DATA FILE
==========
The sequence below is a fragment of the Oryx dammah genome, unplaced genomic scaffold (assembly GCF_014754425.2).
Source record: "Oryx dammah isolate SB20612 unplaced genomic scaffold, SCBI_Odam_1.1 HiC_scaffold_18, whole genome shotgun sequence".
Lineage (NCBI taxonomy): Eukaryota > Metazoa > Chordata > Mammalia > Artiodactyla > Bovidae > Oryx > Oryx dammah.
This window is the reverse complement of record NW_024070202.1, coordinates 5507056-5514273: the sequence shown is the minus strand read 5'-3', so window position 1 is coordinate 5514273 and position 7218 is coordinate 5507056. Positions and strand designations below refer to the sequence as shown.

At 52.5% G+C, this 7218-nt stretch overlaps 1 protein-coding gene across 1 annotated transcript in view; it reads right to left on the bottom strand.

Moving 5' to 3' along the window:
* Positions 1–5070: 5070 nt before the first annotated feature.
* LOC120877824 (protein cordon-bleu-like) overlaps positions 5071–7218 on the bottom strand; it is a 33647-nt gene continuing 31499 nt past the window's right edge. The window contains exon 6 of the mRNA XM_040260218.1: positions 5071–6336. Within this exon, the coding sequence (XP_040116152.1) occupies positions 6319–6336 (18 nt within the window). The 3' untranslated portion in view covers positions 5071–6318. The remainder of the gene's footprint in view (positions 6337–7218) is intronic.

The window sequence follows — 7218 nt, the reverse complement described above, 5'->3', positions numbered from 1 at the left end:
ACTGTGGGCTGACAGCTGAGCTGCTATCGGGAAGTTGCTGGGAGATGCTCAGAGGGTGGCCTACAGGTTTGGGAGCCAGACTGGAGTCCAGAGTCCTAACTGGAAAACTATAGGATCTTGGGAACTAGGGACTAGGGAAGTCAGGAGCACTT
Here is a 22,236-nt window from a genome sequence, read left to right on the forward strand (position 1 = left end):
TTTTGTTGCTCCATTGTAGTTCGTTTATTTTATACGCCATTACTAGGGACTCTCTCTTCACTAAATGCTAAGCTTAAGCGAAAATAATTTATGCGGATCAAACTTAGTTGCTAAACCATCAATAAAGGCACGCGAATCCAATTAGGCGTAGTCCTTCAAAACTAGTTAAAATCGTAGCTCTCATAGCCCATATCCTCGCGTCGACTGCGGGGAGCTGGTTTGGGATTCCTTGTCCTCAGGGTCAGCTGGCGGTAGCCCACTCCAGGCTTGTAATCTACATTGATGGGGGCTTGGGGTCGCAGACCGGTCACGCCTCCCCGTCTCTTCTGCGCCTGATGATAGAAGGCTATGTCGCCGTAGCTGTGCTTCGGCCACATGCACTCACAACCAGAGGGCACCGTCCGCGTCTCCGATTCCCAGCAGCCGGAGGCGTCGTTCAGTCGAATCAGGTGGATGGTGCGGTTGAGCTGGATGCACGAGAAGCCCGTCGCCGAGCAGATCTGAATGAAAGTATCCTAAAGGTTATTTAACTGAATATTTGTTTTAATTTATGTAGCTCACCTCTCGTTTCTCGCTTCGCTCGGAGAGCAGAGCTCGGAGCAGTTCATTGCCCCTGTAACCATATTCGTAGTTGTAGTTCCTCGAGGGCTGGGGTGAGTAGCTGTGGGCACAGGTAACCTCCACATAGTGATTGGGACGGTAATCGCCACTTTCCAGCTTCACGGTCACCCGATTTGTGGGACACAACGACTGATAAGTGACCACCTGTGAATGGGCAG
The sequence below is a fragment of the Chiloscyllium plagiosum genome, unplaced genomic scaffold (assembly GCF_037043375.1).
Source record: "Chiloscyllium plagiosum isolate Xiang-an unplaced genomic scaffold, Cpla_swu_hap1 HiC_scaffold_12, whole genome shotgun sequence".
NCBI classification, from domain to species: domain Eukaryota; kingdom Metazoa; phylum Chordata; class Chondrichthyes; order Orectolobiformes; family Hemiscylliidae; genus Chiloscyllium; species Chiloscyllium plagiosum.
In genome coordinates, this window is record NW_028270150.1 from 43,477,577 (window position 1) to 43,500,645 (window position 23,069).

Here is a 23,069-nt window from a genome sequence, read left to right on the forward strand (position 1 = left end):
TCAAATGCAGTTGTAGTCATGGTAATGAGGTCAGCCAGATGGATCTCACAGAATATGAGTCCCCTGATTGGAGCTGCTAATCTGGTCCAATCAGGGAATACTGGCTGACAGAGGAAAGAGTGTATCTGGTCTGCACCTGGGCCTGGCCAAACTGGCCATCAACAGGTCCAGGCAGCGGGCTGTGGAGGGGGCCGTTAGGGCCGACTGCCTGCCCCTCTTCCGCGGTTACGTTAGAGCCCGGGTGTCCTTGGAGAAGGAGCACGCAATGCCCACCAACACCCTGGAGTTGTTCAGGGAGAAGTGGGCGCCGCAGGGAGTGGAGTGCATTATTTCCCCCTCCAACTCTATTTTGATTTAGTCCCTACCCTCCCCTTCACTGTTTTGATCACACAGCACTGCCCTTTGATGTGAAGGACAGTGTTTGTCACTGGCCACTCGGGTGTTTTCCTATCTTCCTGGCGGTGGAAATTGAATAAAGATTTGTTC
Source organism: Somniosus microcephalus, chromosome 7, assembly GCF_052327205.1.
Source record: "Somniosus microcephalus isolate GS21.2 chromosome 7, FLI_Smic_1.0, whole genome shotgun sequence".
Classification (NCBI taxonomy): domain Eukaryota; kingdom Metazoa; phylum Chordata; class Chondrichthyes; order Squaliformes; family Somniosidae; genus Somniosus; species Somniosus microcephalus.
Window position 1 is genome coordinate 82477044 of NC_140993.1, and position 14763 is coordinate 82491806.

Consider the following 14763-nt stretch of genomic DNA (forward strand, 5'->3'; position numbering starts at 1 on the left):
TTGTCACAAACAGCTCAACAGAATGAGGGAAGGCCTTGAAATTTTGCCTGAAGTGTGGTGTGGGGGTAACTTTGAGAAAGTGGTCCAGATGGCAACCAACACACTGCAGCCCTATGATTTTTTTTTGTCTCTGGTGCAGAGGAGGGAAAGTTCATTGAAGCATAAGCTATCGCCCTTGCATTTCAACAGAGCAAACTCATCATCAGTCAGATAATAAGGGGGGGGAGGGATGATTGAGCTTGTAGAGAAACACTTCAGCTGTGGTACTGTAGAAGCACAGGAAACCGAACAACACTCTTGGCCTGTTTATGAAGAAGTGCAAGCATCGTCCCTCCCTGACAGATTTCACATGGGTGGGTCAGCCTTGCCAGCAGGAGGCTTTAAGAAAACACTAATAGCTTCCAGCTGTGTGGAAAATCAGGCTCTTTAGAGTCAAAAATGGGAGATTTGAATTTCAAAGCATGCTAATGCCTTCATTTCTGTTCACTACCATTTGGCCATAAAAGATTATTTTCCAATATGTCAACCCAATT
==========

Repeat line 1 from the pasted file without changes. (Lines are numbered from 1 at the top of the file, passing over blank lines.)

The sequence below is a fragment of the Oryx dammah genome, unplaced genomic scaffold (assembly GCF_014754425.2).